Laurent Taskin

Professor of Human Management at the Louvain School of Management (UCLouvain); Director of the Labor-H, the UCLouvain Chair in Human Management and New Forms of Organisation; Visiting Professor at the Université Saint-Louis Brussels and at the Université Paris-Dauphine; Board Member of the Association francophone de GRH (AGRH)

Interview conducted on 15 July 2022


"Back in 2008, a study by Canadian researcher Corinne Gendron (UQAM) laid the foundations for the implications of sustainable development from the HRM perspective. Since then, a whole stream of research, under the name of Sustainable HRM, has been gaining momentum, which explores the implications of the Sustainable Development Goals and the way in which human resources management can embrace them. Several branches can be identified. … “

The interview:


What does the research say about the role that HRM has/can have in sustainable development, and more specifically in reducing carbon emissions?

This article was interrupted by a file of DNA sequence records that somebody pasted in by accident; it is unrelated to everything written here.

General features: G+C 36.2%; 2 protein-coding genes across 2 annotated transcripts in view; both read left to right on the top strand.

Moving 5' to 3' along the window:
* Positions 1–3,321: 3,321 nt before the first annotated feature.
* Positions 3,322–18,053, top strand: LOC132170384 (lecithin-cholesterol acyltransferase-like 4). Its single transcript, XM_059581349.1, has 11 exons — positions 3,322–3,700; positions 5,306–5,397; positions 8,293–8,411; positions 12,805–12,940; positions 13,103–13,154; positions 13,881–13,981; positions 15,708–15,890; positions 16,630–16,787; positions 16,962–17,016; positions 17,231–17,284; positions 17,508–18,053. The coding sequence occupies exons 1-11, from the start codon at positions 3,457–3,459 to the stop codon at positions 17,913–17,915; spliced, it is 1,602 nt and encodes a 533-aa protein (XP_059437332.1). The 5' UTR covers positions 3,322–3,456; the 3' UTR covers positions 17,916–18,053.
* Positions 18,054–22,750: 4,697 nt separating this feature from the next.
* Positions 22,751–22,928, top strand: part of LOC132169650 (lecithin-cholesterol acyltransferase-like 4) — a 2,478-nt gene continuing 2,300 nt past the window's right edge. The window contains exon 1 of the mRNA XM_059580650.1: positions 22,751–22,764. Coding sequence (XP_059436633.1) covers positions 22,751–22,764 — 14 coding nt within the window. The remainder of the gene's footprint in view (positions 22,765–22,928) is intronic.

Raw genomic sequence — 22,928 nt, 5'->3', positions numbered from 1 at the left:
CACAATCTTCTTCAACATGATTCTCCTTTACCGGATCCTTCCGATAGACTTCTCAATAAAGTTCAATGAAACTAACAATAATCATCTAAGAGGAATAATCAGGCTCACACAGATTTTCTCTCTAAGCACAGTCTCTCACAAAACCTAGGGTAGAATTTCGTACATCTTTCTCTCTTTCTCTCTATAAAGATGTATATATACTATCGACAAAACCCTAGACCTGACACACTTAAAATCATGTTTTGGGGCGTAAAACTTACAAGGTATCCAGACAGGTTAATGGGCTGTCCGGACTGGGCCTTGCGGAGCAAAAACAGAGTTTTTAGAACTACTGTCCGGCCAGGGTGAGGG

"Back in 2008, a study by Canadian researcher Corinne Gendron (UQAM) laid the foundations for the implications of sustainable development from the HRM perspective. Since then, a whole stream of research, under the name of Sustainable HRM, has been gaining momentum, which explores the implications of the Sustainable Development Goals and the way in which human resources management can embrace them. Several branches can be identified. Firstly, Socially Responsible HRM aims to direct HRM towards longer-term approaches, with the idea that we are not managing resources, but investing in people, and that we need to focus on practices that are not only economically adequate, but also socially adequate. Secondly, Green HRM focuses on environmental aspects: for example, what initiatives would help educate workers to adopt environmentally-friendly behaviours? Thirdly, but perhaps less perennial, is the Triple Bottom-Line type of HRM, which aims to meet social, environmental and economic objectives at the same time. Finally, a fourth emerging branch seems very interesting to me: the Common Good HRM, which introduces common good values, a humanistic approach, into the company's objectives. It emphasises the importance of collective interests rather than just those of the firm and individuals. Our work on Human Management, which constitutes an alternative to the instrumental and financialised model that dominates corporate management today, proposes a concrete approach to Sustainable HRM and Common Good HRM.”